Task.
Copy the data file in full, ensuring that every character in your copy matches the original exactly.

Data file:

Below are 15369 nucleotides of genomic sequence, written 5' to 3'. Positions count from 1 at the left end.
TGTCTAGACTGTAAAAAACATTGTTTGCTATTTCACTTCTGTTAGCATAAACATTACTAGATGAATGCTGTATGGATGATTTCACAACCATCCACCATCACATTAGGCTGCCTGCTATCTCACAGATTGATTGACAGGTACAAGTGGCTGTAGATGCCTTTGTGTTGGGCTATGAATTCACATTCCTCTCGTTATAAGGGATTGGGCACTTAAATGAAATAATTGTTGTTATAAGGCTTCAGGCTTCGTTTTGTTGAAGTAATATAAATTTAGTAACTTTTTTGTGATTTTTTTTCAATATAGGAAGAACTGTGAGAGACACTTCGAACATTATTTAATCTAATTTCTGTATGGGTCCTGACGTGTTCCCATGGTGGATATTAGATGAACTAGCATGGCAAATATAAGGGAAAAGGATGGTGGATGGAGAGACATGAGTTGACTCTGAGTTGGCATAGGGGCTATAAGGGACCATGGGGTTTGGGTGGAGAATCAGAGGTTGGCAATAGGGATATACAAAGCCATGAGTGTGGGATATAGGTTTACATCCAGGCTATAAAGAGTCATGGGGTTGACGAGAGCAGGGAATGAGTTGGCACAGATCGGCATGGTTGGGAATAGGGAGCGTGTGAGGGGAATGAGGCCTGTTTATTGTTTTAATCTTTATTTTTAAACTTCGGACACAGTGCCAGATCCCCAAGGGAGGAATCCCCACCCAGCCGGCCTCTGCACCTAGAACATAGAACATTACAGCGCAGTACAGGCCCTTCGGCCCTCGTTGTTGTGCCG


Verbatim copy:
Below are 15369 nucleotides of genomic sequence, written 5' to 3'. Positions count from 1 at the left end.
TGTCTAGACTGTAAAAAACATTGTTTGCTATTTCACTTCTGTTAGCATAAACATTACTAGATGAATGCTGTATGGATGATTTCACAACCATCCACCATCACATTAGGCTGCCTGCTATCTCACAGATTGATTGACAGGTACAAGTGGCTGTAGATGCCTTTGTGTTGGGCTATGAATTCACATTCCTCTCGTTATAAGGGATTGGGCACTTAAATGAAATAATTGTTGTTATAAGGCTTCAGGCTTCGTTTTGTTGAAGTAATATAAATTTAGTAACTTTTTTGTGATTTTTTTTCAATATAGGAAGAACTGTGAGAGACACTTCGAACATTATTTAATCTAATTTCTGTATGGGTCCTGACGTGTTCCCATGGTGGATATTAGATGAACTAGCATGGCAAATATAAGGGAAAAGGATGGTGGATGGAGAGACATGAGTTGACTCTGAGTTGGCATAGGGGCTATAAGGGACCATGGGGTTTGGGTGGAGAATCAGAGGTTGGCAATAGGGATATACAAAGCCATGAGTGTGGGATATAGGTTTACATCCAGGCTATAAAGAGTCATGGGGTTGACGAGAGCAGGGAATGAGTTGGCACAGATCGGCATGGTTGGGAATAGGGAGCGTGTGAGGGGAATGAGGCCTGTTTATTGTTTTAATCTTTATTTTTAAACTTCGGACACAGTGCCAGATCCCCAAGGGAGGAATCCCCACCCAGCCGGCCTCTGCACCTAGAACATAGAACATTACAGCGCAGTACAGGCCCTTCGGCCCTCGTTGTTGTGCCG